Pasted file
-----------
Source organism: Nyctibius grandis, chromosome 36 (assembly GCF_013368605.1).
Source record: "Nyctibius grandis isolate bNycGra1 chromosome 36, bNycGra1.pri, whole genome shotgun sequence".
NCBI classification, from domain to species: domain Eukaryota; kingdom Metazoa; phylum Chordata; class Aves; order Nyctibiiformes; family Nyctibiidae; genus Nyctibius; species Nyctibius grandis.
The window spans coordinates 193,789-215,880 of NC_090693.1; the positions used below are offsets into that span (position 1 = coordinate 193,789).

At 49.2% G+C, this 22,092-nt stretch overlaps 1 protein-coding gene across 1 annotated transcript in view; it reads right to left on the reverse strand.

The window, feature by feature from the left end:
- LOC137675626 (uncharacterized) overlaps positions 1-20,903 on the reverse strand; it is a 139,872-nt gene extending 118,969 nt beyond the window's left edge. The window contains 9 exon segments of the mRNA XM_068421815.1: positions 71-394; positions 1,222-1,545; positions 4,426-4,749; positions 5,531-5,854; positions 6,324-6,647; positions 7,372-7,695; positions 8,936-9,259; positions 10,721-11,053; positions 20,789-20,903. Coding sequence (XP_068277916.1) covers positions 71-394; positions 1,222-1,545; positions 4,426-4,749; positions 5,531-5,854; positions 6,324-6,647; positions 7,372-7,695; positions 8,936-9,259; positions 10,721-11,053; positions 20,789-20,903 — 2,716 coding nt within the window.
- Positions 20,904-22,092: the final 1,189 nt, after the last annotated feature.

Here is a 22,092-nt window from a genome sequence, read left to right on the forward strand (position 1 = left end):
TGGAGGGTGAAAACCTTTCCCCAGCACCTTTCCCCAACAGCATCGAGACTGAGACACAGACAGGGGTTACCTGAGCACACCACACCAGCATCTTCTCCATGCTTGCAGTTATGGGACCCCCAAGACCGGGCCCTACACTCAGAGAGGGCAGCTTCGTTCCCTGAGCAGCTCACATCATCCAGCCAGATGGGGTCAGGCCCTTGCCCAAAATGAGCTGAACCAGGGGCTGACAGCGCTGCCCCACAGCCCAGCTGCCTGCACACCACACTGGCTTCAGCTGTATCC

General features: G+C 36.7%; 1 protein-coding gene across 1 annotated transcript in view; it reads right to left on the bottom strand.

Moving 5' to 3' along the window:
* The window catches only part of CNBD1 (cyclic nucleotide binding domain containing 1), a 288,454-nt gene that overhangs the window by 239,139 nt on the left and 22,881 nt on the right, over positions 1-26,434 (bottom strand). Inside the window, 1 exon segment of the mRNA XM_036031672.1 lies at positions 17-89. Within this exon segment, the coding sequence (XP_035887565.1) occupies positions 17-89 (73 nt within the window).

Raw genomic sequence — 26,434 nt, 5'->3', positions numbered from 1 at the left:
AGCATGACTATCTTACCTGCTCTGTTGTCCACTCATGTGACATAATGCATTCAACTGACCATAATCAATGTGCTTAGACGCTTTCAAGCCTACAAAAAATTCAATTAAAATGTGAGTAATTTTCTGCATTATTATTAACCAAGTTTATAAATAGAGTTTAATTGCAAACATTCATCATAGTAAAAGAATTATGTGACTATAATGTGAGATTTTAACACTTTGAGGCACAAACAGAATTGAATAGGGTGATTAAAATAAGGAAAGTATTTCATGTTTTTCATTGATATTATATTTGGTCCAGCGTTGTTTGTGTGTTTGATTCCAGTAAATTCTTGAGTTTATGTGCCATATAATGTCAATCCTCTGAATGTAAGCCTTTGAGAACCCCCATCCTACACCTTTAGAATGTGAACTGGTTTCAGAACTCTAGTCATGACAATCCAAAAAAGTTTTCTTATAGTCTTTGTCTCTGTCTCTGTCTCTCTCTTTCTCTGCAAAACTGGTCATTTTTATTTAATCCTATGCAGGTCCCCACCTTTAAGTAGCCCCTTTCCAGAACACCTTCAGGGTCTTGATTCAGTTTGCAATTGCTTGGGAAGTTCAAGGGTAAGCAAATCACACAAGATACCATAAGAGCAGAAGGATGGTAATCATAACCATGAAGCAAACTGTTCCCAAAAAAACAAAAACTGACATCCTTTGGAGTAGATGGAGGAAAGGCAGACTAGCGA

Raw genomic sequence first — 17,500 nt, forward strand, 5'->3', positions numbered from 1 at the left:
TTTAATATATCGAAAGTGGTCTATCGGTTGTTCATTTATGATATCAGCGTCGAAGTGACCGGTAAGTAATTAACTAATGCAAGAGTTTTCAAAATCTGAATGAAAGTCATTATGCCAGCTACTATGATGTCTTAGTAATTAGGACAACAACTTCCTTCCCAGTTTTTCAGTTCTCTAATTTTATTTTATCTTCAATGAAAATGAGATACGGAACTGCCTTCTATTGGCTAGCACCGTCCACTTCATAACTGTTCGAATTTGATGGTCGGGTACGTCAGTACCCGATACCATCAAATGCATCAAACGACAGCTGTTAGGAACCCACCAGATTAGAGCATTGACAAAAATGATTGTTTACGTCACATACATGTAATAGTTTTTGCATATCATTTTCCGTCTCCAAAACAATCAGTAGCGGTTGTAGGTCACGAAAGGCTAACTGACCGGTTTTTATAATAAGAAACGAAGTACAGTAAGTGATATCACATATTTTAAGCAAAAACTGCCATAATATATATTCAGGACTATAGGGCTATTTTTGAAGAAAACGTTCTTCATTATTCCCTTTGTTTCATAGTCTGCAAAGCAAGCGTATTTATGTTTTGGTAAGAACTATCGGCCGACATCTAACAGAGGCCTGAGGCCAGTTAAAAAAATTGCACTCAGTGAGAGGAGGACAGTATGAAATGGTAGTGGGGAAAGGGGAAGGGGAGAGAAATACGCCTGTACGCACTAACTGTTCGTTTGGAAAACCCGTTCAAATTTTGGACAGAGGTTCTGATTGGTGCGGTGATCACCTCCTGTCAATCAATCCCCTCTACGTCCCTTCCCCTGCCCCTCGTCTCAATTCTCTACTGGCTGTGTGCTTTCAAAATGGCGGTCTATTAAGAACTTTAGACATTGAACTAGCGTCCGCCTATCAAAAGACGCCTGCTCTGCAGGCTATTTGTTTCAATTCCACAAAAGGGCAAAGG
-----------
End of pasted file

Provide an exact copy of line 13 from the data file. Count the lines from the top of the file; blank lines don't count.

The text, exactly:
* The window catches only part of CNBD1 (cyclic nucleotide binding domain containing 1), a 288,454-nt gene that overhangs the window by 239,139 nt on the left and 22,881 nt on the right, over positions 1-26,434 (bottom strand). Inside the window, 1 exon segment of the mRNA XM_036031672.1 lies at positions 17-89. Within this exon segment, the coding sequence (XP_035887565.1) occupies positions 17-89 (73 nt within the window).